Common Name
Clematis, Virgin's bower, traveller's joy, leather flower
Botanic Name
Clematis L. (200 species)
Plant Family
Common in temperate gardens. Prefers cool, well drained soils.
Temperate climates. Many species and hybrids come from China and Japan
Clematis ligusticifolia
Toxic Principle
Clematis species contain the irritant glycoside ranunculin that is converted to protoanemonin when the plant tissues are chewed and macerated. Protoanemonin levels amongst the species vary, and appear to be low. Protoanemonin is the vesicant or blistering agent, and it is polymerized to the non toxic anemonin. The dried plant contains mostly anemonin and is therefore not toxic.
Perennial, woody, deciduous or evergreen vines, that climb by means of their twisting leaf-stalk tendrils. The opposite leaves are simple, or compound, with entire or serrated margins. The flowers are produced either singly or in many flowered panicles, the petals are absent, and instead large showy sepals in colors ranging from white, greenish-white, purple, violet, red or, yellow are distinctive. The many stamens are prominent. The flowers are followed by masses of fluffy, silvery seed heads.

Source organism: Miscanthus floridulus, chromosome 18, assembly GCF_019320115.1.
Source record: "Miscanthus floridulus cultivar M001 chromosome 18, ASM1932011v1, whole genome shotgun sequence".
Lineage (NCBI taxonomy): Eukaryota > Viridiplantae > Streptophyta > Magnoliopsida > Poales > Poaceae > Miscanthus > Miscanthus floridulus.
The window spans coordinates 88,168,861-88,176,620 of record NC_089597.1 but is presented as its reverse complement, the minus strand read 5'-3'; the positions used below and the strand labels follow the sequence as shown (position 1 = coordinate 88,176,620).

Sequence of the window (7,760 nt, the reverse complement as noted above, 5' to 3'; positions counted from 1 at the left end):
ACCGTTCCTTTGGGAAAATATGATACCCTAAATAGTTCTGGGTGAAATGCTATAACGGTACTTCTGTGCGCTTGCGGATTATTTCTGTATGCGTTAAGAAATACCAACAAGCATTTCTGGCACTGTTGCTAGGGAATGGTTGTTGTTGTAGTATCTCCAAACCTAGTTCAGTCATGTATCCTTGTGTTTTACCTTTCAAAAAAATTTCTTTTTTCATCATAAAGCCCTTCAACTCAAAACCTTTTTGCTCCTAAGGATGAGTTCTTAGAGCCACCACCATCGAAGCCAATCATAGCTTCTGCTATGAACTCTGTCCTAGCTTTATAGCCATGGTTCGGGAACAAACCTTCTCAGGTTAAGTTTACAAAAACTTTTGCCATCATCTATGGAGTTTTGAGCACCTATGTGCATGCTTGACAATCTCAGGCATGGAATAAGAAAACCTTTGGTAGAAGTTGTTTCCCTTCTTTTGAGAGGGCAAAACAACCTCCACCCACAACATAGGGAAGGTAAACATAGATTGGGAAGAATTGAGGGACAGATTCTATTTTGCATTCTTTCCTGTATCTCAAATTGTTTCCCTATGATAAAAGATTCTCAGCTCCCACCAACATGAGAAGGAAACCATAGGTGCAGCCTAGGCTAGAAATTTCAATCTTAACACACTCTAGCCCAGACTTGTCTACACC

Animals browsing on the plant may develop excessive salivation and reddening of the oral mucous membranes. Diarrhea may result if enough of the plant is eaten
Usually not necessary as the symptoms resolve soon after the animal stops eating the plant.
Special Notes
Lactating animals may secrete the bitter tasting protoanemonin through the milk giving it an unpleasant taste. References 1. Hill R,Van Heyningen R. Ranunculin: the precursor of the vesicant substance in Buttercup. Biochem J 1951, 49:332-335. 2. Bonora A, Dall’Olio G, Bruni A: Separation and quantification of protoanemonins in Ranunculaceae by normal and reversed phase HPLC. Planta Med 1985,51:364-367.
Hybrid Clematis
Hybrid Clematis
Clematis seed heads
Clematis ligusticifolia seed heads